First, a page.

Ryu says there is precedent for such an office, pointing to inspector general positions in local bureaucracies such as the Los Angeles Police Department, the Los Angeles Unified School District, and the L.A. County Office of Inspector General. There are similar offices in Philadelphia and in famously corrupt Chicago.
One question is how the office would gain true independence and teeth—after all, it would be policing the very people who approve its formation. Ryu says that it would need an ample budget.
“There is no guarantee to say this or any other law we do is going to actually solve all the problems, but just because it can’t doesn’t mean that we shouldn’t,” he said.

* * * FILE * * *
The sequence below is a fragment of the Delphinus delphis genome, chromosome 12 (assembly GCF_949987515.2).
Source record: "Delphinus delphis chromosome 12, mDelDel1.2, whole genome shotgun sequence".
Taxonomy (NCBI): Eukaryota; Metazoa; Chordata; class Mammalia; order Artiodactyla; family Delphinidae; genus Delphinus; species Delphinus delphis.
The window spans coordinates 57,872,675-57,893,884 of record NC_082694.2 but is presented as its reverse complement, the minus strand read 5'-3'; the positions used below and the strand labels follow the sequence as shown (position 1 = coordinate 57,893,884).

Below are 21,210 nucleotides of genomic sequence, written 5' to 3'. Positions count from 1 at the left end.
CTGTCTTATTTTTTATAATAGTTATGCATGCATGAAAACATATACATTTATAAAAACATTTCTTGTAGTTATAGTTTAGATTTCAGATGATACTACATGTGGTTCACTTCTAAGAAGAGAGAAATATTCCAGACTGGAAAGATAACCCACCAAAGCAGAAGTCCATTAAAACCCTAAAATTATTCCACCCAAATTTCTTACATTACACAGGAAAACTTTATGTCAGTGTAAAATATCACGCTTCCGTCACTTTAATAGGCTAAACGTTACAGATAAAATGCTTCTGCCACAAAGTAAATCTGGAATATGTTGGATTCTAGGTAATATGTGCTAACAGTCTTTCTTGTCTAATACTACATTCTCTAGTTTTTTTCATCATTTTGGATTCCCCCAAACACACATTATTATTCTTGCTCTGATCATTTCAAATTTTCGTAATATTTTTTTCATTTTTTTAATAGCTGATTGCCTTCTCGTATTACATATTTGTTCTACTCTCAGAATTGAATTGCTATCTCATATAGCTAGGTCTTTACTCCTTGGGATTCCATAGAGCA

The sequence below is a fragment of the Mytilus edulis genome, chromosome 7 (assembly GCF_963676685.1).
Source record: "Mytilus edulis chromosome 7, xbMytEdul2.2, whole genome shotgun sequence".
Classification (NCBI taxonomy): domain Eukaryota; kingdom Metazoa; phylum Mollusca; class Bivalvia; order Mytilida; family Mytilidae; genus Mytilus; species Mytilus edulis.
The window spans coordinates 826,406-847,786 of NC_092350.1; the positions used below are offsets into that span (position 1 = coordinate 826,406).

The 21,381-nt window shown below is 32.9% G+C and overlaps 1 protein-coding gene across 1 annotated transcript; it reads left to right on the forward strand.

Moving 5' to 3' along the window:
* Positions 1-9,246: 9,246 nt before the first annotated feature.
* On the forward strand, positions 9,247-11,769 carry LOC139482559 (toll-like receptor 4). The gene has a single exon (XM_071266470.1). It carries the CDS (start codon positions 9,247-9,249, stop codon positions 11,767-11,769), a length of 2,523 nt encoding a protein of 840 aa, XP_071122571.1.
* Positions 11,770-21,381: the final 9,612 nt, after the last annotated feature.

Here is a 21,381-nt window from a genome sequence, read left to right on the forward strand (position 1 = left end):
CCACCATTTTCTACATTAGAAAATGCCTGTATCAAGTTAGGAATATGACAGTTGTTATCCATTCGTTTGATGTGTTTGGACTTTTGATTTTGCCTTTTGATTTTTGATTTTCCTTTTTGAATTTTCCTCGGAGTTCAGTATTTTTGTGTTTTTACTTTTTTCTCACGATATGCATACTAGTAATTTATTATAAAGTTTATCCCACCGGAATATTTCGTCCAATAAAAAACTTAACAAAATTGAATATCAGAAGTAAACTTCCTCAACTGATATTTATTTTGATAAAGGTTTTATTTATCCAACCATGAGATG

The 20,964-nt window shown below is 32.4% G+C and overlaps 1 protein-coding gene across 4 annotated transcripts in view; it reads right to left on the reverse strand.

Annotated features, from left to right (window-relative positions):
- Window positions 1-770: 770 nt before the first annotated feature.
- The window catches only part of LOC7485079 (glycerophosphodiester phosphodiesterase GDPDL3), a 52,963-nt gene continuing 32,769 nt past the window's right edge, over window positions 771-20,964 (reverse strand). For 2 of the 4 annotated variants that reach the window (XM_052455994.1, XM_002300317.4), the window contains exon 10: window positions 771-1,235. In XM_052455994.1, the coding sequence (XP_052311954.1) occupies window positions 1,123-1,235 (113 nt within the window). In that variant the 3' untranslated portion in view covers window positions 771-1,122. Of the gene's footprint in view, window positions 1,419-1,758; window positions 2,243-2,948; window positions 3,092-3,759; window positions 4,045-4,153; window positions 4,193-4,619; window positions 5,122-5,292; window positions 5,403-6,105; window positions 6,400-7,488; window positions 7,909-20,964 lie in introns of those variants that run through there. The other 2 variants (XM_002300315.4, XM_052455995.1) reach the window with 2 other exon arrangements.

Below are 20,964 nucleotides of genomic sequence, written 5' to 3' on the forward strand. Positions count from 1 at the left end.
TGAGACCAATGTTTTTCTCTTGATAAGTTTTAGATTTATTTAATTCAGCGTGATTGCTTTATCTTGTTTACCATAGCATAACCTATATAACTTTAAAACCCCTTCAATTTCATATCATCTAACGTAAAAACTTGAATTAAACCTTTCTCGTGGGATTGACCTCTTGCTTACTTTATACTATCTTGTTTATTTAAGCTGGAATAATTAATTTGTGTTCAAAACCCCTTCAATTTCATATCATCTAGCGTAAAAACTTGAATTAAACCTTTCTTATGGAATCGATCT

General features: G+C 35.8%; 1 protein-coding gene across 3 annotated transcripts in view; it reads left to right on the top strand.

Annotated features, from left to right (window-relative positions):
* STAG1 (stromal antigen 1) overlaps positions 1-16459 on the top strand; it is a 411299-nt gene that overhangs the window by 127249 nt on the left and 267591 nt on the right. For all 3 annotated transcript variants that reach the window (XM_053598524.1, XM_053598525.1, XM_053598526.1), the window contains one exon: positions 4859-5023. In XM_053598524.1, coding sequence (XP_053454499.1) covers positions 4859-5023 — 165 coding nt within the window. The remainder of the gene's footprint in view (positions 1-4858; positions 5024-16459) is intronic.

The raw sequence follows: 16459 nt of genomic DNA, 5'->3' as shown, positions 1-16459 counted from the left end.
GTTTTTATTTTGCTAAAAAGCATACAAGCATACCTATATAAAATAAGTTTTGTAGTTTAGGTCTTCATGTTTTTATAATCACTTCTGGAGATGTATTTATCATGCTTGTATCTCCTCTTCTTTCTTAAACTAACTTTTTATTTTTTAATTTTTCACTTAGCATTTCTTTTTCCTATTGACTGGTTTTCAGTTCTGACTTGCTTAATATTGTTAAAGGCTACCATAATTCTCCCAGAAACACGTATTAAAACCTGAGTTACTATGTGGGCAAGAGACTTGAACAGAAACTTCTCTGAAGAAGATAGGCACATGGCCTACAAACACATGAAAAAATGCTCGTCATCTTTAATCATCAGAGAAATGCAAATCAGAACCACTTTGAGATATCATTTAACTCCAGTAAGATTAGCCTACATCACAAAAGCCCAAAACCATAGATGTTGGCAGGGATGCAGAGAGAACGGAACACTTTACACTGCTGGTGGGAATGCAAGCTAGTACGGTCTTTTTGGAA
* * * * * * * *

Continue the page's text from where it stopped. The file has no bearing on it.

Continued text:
“The system puts too much power in the hands of too few people, and we need to spread out that power. We need to have more checks and balances.”
Ryu’s second ask gets into the mud of real estate machinations. Currently, council members can use an element of the City Charter known as Section 245 (e) to seize control of the approval process for proposed developments. Ryu believes this is too tempting considering the large sums at stake. According to the motion, “While this authority is rarely used and actions taken using 245 (e) are made publicly, behind closed doors the option is too vulnerable to misuse.”
Ryu hopes to remove the clause from the city charter. That requires voter approval, and Ryu wants to see an item placed on the November ballot.